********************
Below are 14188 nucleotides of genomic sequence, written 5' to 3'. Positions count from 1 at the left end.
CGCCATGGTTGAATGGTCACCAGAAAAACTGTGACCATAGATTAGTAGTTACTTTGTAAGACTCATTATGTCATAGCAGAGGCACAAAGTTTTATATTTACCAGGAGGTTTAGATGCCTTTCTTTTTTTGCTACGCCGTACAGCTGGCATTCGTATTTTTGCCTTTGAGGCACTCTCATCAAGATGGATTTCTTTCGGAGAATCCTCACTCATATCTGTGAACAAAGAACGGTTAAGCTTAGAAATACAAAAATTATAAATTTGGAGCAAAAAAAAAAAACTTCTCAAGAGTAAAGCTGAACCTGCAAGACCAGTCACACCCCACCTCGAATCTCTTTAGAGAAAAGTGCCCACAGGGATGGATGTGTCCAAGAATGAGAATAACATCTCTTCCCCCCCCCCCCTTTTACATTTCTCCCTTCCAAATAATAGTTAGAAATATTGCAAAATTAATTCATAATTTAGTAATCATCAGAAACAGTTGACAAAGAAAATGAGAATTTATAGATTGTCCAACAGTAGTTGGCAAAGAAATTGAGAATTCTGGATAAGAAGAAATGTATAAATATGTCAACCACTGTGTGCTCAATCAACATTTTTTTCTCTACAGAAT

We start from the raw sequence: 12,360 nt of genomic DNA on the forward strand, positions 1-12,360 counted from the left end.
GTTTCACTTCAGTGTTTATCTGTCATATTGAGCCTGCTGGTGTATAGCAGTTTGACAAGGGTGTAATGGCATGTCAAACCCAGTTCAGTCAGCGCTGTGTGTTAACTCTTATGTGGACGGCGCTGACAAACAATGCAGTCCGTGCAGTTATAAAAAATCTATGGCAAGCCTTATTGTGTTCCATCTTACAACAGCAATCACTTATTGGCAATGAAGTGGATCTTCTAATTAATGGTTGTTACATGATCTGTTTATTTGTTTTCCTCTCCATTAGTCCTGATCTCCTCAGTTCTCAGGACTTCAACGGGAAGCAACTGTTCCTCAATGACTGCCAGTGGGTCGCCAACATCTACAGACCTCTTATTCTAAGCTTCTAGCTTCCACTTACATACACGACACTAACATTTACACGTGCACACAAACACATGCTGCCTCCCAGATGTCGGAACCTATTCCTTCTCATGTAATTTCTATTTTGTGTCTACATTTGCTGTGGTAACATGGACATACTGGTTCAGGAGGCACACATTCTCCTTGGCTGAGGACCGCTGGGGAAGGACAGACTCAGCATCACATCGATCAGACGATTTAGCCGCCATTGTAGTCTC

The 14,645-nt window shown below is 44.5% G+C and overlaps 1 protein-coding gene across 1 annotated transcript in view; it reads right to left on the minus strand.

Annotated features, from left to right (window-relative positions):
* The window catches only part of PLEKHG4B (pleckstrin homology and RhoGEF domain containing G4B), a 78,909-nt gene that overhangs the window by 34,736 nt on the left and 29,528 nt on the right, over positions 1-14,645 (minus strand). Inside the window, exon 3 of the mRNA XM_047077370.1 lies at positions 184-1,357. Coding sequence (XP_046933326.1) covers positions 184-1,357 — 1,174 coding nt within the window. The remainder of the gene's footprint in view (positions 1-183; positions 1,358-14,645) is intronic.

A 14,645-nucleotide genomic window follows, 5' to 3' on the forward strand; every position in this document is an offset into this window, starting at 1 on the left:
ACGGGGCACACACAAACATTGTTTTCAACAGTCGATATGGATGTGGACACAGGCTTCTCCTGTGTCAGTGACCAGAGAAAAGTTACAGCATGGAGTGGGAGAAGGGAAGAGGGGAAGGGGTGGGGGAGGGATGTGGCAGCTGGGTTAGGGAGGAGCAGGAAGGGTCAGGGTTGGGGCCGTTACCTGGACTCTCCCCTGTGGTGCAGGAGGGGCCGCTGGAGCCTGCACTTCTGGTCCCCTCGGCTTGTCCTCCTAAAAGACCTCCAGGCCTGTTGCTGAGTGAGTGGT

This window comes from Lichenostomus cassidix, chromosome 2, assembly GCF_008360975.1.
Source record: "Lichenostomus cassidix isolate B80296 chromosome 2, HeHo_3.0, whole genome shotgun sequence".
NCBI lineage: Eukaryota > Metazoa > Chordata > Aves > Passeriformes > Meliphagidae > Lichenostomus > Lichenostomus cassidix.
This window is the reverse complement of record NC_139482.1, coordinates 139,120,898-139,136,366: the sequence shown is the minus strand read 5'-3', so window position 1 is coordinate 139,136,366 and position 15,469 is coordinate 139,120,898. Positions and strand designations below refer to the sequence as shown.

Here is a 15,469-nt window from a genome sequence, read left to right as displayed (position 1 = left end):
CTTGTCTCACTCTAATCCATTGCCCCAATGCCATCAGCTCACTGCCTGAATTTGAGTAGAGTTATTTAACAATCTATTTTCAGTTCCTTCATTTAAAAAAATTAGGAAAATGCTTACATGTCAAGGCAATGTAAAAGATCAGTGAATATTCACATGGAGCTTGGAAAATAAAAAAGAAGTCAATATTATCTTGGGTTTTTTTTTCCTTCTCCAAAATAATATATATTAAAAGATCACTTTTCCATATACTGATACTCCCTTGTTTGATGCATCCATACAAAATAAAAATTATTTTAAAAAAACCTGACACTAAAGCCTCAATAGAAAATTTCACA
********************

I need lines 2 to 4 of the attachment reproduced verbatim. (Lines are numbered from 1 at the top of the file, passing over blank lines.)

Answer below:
CGCCATGGTTGAATGGTCACCAGAAAAACTGTGACCATAGATTAGTAGTTACTTTGTAAGACTCATTATGTCATAGCAGAGGCACAAAGTTTTATATTTACCAGGAGGTTTAGATGCCTTTCTTTTTTTGCTACGCCGTACAGCTGGCATTCGTATTTTTGCCTTTGAGGCACTCTCATCAAGATGGATTTCTTTCGGAGAATCCTCACTCATATCTGTGAACAAAGAACGGTTAAGCTTAGAAATACAAAAATTATAAATTTGGAGCAAAAAAAAAAAACTTCTCAAGAGTAAAGCTGAACCTGCAAGACCAGTCACACCCCACCTCGAATCTCTTTAGAGAAAAGTGCCCACAGGGATGGATGTGTCCAAGAATGAGAATAACATCTCTTCCCCCCCCCCCCTTTTACATTTCTCCCTTCCAAATAATAGTTAGAAATATTGCAAAATTAATTCATAATTTAGTAATCATCAGAAACAGTTGACAAAGAAAATGAGAATTTATAGATTGTCCAACAGTAGTTGGCAAAGAAATTGAGAATTCTGGATAAGAAGAAATGTATAAATATGTCAACCACTGTGTGCTCAATCAACATTTTTTTCTCTACAGAAT

We start from the raw sequence: 12,360 nt of genomic DNA on the forward strand, positions 1-12,360 counted from the left end.
GTTTCACTTCAGTGTTTATCTGTCATATTGAGCCTGCTGGTGTATAGCAGTTTGACAAGGGTGTAATGGCATGTCAAACCCAGTTCAGTCAGCGCTGTGTGTTAACTCTTATGTGGACGGCGCTGACAAACAATGCAGTCCGTGCAGTTATAAAAAATCTATGGCAAGCCTTATTGTGTTCCATCTTACAACAGCAATCACTTATTGGCAATGAAGTGGATCTTCTAATTAATGGTTGTTACATGATCTGTTTATTTGTTTTCCTCTCCATTAGTCCTGATCTCCTCAGTTCTCAGGACTTCAACGGGAAGCAACTGTTCCTCAATGACTGCCAGTGGGTCGCCAACATCTACAGACCTCTTATTCTAAGCTTCTAGCTTCCACTTACATACACGACACTAACATTTACACGTGCACACAAACACATGCTGCCTCCCAGATGTCGGAACCTATTCCTTCTCATGTAATTTCTATTTTGTGTCTACATTTGCTGTGGTAACATGGACATACTGGTTCAGGAGGCACACATTCTCCTTGGCTGAGGACCGCTGGGGAAGGACAGACTCAGCATCACATCGATCAGACGATTTAGCCGCCATTGTAGTCTC